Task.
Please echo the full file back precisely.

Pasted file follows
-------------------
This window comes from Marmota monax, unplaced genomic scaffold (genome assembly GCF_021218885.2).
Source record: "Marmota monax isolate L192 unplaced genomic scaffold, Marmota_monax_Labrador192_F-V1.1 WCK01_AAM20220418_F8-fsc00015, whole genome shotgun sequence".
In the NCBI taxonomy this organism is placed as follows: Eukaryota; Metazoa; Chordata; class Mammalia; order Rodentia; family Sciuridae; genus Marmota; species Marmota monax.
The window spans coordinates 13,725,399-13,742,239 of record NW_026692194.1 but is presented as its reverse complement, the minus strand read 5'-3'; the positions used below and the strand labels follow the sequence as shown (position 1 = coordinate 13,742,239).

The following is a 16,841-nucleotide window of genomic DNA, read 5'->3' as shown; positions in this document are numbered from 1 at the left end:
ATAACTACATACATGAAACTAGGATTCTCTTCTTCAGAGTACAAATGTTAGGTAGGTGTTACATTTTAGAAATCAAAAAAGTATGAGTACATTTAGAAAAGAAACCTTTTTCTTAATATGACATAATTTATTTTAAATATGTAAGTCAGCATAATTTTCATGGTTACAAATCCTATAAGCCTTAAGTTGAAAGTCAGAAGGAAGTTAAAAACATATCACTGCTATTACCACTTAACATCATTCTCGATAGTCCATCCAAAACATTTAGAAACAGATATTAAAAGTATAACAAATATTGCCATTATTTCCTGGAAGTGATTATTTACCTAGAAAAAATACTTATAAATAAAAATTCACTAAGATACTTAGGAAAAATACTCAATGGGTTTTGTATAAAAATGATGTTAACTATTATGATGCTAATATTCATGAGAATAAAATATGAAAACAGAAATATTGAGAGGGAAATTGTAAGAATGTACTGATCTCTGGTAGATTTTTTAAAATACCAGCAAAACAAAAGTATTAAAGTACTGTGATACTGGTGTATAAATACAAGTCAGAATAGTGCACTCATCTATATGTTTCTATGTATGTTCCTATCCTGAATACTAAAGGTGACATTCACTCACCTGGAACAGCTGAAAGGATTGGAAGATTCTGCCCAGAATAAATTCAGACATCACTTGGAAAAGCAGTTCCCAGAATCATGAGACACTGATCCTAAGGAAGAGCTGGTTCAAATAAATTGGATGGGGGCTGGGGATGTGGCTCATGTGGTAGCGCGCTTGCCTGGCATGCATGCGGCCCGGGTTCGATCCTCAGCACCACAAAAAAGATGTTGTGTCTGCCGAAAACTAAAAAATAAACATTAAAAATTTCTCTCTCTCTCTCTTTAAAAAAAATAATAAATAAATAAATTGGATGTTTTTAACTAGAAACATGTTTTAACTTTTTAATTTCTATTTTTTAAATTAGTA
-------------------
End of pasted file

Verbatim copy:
This window comes from Marmota monax, unplaced genomic scaffold (genome assembly GCF_021218885.2).
Source record: "Marmota monax isolate L192 unplaced genomic scaffold, Marmota_monax_Labrador192_F-V1.1 WCK01_AAM20220418_F8-fsc00015, whole genome shotgun sequence".
In the NCBI taxonomy this organism is placed as follows: Eukaryota; Metazoa; Chordata; class Mammalia; order Rodentia; family Sciuridae; genus Marmota; species Marmota monax.
The window spans coordinates 13,725,399-13,742,239 of record NW_026692194.1 but is presented as its reverse complement, the minus strand read 5'-3'; the positions used below and the strand labels follow the sequence as shown (position 1 = coordinate 13,742,239).

The following is a 16,841-nucleotide window of genomic DNA, read 5'->3' as shown; positions in this document are numbered from 1 at the left end:
ATAACTACATACATGAAACTAGGATTCTCTTCTTCAGAGTACAAATGTTAGGTAGGTGTTACATTTTAGAAATCAAAAAAGTATGAGTACATTTAGAAAAGAAACCTTTTTCTTAATATGACATAATTTATTTTAAATATGTAAGTCAGCATAATTTTCATGGTTACAAATCCTATAAGCCTTAAGTTGAAAGTCAGAAGGAAGTTAAAAACATATCACTGCTATTACCACTTAACATCATTCTCGATAGTCCATCCAAAACATTTAGAAACAGATATTAAAAGTATAACAAATATTGCCATTATTTCCTGGAAGTGATTATTTACCTAGAAAAAATACTTATAAATAAAAATTCACTAAGATACTTAGGAAAAATACTCAATGGGTTTTGTATAAAAATGATGTTAACTATTATGATGCTAATATTCATGAGAATAAAATATGAAAACAGAAATATTGAGAGGGAAATTGTAAGAATGTACTGATCTCTGGTAGATTTTTTAAAATACCAGCAAAACAAAAGTATTAAAGTACTGTGATACTGGTGTATAAATACAAGTCAGAATAGTGCACTCATCTATATGTTTCTATGTATGTTCCTATCCTGAATACTAAAGGTGACATTCACTCACCTGGAACAGCTGAAAGGATTGGAAGATTCTGCCCAGAATAAATTCAGACATCACTTGGAAAAGCAGTTCCCAGAATCATGAGACACTGATCCTAAGGAAGAGCTGGTTCAAATAAATTGGATGGGGGCTGGGGATGTGGCTCATGTGGTAGCGCGCTTGCCTGGCATGCATGCGGCCCGGGTTCGATCCTCAGCACCACAAAAAAGATGTTGTGTCTGCCGAAAACTAAAAAATAAACATTAAAAATTTCTCTCTCTCTCTCTTTAAAAAAAATAATAAATAAATAAATTGGATGTTTTTAACTAGAAACATGTTTTAACTTTTTAATTTCTATTTTTTAAATTAGTA